Other Service Providers:
Organizations covering a broad range of disabilities:
Easter Seals: Massachusetts Chapter: (800) 244-2756
From their website: 'Easter Seals Massachusetts provides a variety of programs and services for children and adults with disabilities or special needs. Services may be offered in an individual's home, in the community or at our facility.’ This includes information and referral, as well as some services.
Disability.gov is managed by the U.S. Department of Labor’s Office of Disability Employment Policy.
From their website: ‘Disability.gov is the federal government website for comprehensive information on disability policies, programs and services in communities nationwide. The site links to thousands of resources from federal, state and local government agencies; academic institutions; and nonprofit organizations. Every day, new information is added across 10 main subject areas: Benefits, Civil Rights, Community Life, Education, Emergency Preparedness, Employment, Health, Housing, Technology and Transportation.'
From their website: ‘The Disability Law Center (DLC) is the Protection and Advocacy agency for Massachusetts. DLC is a private, non-profit organization responsible for providing protection and advocacy for the rights of Massachusetts residents with disabilities. DLC receives federal, state and private funding but is not part of the state or federal government.
“Our vision is one of empowerment for individual and family support that includes planning, choices and decision-making. The mission of MFOFC is to provide sustained advocacy and leadership training in pursuit of high quality, individualized community support and service options, including family support, for people with disabilities and their families.” It has good links on services and advocacy.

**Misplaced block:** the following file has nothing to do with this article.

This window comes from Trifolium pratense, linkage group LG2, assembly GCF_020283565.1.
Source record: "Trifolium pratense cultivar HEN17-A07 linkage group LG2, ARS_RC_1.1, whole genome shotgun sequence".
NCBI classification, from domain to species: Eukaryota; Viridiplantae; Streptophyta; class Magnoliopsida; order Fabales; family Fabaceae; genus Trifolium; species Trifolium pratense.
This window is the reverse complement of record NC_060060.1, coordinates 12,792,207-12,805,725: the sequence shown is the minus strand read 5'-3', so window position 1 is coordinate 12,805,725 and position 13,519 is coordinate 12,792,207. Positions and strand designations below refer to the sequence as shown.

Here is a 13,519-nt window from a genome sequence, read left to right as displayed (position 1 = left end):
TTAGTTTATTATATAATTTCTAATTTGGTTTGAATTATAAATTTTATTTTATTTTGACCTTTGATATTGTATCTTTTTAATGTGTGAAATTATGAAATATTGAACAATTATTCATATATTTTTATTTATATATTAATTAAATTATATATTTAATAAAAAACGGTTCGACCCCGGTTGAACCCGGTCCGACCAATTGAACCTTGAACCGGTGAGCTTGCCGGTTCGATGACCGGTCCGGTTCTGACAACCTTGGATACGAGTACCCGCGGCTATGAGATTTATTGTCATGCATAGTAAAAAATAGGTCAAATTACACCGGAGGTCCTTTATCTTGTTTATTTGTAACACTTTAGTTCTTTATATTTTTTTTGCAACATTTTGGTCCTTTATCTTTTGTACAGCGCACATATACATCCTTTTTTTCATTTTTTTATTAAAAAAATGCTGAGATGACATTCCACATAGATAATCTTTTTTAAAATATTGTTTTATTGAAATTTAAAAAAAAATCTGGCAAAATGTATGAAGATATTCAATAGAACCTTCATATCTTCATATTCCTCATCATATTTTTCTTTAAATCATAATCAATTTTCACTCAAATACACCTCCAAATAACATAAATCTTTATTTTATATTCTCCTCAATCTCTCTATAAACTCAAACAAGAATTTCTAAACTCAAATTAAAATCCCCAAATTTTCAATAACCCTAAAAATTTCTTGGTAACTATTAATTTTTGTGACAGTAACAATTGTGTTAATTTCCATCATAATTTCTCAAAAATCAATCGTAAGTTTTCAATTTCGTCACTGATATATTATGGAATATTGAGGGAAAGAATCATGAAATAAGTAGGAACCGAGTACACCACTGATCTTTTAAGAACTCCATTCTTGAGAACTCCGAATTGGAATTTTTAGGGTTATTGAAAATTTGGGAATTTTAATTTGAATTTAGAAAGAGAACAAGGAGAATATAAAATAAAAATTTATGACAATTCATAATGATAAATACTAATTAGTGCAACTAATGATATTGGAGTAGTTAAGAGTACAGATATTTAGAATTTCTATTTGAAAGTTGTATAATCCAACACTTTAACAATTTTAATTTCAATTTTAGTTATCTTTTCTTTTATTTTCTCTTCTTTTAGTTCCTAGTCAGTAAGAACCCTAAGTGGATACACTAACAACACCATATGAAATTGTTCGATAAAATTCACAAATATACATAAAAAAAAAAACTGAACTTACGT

Organizations related to particular disabilities and diseases:
These organizations vary in what they provide. Almost all appear, at first view, to be primarily about fundraising to assist medical research to end the condition. When you dig deeper, they also all provide information about the disease or disability to better understand it and advice about prevention, as in lung and heart diseases, or managing better living with the condition.
Only a few have referral services for assistance. Most have links for advocacy. All welcome volunteers. You can find the website for a specific disease or disability by typing it into your search engine. Some of these organizations are:
AIDS/ HIV: www.aac.org, (617) 437-6200
ALS (Lou Gehrig’s): http://webma.alsa.org/site/PageServer?pagename=MA_homepage, (888) 287-3257
Alzheimer’s: www.alz.org/MANH/, (800) 272-3900
Arthritis: www.arthritis.org, (800) 766-9449
Brain Injury: http://www.biama.org/, (800) 242-0030
Cancer: www.cancer.org, (800) 227-2345, (781) 894-6633
Cerebral Palsy: www.ucpboston.org, (617) 926-5480
Cystic Fibrosis: www.cff.org, (508) 955-6000, (800) 966-0444
Diabetes: www.diabetes.org, (508) 482.4580, (800)342-2383
Developmental Disabilities: www.arcmass.org, (781) 891-6270
Epilepsy: http://www.epilepsynewengland.org/, (617) 506-6041, (800) 332-1000
Heart Disease: www.heart.org/HEARTORG/, (800) 242-8721
Lupus: www.lupus.org (800) 588-0121
Multiple Sclerosis: www.msnewengland.org, (781) 890-4490, (800) 344-8467
Muscular Dystrophy: http://www.mda.org/, (800) 572-1717
Parkinson's Disease: http://apdama.org/wcms/, (617) 638-8466, (800) 651-8466
Spinal Cord Injury: www.sciboston.com, (781) 933-8666
Stroke: www.strokeassociation.org, (781) 373-4500
National Organization for Rare Diseases: www.rarediseases.org, (617) 249-7300